Gold in Cars
Speaking of gold being highly malleable, did you know that some car manufacturers are leaning toward using gold to improve the performance of cars? In the steadily growing population of electric cars, gold is being used in the circuitry that powers them. And some manufacturers, such as the performance and racecar company McLaren, believe that’s not where the effectiveness of gold ends in vehicles. The McLaren F1’s engine bay is famous for its gold lining, used as a heat reflector, which does exactly what it sounds like it does. The heat that the impossibly thin sheets of gold plastered against the inside of the hood of the car reflects is funneled out of the engine bay, allowing the engine to keep cool and productive. Because of gold’s malleability, it’s worth the higher cost for performance vehicles like the McLaren, because it can be worked into such complex shapes, like the engine of a race car.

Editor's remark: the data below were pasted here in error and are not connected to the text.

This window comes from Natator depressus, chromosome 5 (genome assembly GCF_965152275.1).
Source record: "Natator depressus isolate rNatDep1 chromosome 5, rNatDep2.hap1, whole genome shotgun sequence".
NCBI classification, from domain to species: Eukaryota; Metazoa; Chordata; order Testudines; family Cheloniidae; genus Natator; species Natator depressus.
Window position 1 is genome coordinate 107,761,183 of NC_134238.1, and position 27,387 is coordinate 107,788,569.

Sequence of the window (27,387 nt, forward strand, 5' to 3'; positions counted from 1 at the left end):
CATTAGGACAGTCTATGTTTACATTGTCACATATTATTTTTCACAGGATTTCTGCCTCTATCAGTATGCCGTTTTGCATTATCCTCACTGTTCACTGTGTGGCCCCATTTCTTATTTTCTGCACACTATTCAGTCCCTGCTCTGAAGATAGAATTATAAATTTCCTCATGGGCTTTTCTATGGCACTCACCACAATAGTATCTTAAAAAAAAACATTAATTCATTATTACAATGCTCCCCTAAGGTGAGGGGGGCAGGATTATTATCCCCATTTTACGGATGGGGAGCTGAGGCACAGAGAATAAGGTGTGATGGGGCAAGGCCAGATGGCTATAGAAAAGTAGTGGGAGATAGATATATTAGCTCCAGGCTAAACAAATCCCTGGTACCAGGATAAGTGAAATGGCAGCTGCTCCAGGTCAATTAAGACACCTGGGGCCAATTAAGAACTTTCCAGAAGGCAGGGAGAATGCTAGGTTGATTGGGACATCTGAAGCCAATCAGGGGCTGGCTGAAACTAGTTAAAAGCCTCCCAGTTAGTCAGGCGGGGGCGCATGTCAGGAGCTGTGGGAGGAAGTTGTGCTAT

The impacts of gold have touched every aspect of the modern world. Where there’s gold, there’s innovation and invention, creativity and pure awe. You use it everyday without ever really seeing it, but because of gold, our lives are better. We have more knowledge and more experience than ever, and the possibilities are endless. Gold is hope, and things are looking better and better every day.
Until next time friends, stay golden.